• The dohwar, from Spelljammer, are a race of sentient, telepathic, starfaring penguins. They fancy themselves a Proud Merchant Race, but they're kind of endearingly bad at it, as their typical sales pitch is to meet a potential customer in a back alley — even if what they're selling is perfectly legal — and then rapidly recite their inventory, while also offering to buy things off their customer.
    • Kenku, who are birds in a humanoid shape. They wield quarterstaffs or katanas, and some can cast wizard spells, and are excellent mimics of sound and voices. Their reputation is that of a race of thieves and criminals. Unusually for the trope, they are flightless.
    • Owlin are (as you'd guess) a race of wise humanoid owls who hail from Arcavios, home plane of the Strixhaven Academy of Adventure. They have an owl's face, talons for hands and feet and large, angel-like owl wings on their back. Some are nocturnal, while others just stay up late.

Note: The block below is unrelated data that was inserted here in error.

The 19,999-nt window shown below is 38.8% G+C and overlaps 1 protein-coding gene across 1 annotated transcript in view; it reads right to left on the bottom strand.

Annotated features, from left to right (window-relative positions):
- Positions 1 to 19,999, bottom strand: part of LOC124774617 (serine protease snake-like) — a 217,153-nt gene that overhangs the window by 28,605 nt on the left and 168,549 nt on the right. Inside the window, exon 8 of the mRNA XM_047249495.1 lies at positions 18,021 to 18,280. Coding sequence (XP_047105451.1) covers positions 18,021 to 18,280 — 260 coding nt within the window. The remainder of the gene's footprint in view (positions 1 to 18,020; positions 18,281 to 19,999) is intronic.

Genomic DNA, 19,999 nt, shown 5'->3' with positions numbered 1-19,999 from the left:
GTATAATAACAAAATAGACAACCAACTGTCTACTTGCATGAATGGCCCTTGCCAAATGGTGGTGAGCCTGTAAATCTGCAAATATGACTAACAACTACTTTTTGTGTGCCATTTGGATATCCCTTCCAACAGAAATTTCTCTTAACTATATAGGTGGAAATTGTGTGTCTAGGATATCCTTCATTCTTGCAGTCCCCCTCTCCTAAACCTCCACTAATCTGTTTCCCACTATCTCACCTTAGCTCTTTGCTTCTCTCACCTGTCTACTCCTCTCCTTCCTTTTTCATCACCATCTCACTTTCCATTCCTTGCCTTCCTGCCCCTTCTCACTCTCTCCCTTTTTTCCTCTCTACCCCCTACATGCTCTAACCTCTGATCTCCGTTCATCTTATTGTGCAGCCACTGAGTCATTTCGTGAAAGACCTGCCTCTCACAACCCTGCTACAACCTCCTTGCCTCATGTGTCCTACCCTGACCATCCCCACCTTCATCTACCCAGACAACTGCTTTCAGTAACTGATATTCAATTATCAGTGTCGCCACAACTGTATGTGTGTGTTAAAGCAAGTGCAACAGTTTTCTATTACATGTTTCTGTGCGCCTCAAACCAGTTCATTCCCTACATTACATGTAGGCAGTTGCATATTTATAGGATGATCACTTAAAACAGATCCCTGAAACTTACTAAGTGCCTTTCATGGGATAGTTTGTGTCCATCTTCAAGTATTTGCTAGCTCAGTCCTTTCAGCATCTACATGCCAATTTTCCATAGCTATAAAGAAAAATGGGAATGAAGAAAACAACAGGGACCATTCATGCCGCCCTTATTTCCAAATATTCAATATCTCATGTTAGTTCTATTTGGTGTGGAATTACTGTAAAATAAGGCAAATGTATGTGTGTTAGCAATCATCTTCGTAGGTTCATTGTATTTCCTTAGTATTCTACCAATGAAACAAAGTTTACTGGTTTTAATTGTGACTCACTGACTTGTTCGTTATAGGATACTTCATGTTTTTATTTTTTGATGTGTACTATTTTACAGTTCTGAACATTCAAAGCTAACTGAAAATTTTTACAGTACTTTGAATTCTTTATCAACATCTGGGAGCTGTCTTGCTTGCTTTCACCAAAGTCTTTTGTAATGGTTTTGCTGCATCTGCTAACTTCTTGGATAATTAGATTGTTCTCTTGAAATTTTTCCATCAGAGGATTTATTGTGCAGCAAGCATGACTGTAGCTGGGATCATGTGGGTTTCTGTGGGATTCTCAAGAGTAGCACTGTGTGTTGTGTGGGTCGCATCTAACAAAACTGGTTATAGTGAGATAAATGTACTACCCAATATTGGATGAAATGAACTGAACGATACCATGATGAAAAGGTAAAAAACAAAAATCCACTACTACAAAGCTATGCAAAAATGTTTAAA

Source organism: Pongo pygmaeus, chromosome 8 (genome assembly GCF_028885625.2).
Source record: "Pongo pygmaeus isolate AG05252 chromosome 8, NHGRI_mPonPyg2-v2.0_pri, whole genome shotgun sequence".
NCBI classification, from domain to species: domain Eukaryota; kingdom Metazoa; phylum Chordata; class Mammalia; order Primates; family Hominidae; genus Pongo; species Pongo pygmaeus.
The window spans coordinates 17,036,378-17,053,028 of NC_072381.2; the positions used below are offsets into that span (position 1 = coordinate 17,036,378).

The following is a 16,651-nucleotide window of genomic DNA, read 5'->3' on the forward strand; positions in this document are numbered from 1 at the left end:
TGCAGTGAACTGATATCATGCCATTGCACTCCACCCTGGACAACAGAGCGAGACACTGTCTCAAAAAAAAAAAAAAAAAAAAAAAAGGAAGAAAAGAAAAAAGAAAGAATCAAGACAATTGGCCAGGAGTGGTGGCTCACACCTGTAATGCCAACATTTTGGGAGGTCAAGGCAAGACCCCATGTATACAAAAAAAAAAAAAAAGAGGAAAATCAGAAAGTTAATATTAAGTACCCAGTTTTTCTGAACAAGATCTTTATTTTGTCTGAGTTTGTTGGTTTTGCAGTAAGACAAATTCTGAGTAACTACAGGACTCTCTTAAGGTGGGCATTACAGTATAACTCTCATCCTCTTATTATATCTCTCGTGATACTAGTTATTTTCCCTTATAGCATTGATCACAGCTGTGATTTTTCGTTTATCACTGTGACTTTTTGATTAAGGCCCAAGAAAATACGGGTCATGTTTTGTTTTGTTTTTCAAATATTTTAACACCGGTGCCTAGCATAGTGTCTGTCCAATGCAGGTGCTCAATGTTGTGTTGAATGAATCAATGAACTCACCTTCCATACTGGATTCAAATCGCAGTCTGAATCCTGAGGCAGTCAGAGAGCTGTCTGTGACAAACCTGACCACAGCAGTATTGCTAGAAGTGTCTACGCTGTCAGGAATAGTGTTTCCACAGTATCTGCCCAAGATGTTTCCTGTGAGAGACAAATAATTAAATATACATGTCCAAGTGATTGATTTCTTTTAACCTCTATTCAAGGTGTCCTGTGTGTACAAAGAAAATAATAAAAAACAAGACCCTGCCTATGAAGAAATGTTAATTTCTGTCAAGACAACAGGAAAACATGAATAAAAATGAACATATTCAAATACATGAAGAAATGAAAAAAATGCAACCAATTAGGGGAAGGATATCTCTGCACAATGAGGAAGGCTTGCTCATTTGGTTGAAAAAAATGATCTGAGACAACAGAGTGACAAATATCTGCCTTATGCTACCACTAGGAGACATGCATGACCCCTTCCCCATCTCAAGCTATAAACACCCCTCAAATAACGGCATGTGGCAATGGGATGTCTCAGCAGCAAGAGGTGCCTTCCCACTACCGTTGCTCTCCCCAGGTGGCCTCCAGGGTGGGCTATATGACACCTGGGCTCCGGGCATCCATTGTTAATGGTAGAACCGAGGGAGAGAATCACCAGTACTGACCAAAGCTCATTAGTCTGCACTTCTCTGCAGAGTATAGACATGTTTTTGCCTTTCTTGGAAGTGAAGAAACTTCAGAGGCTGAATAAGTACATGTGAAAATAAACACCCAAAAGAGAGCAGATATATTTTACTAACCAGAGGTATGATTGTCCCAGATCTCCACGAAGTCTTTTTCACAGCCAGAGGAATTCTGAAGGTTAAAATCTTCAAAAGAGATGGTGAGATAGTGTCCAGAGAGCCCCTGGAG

• The Raptorans are a race invented for Dungeons & Dragons 3rd Edition who really favor the "people" aspect of the equation, resembling humans with bird wings who lay eggs. They are the descendants of a human cult devoted to the Elemental Lords of Air, who received their avian traits as part of a pact of loyalty. They initially hatch as poor flyers, and mature fledglings are formally exiled from their homes until they grow strong enough to be able to fly at will. To compensate for the high attrition rate, raptorans are characterized as Explosive Breeders; raptoran woman produce an everage of 4 eggs a year, and are fertile until the age of 150.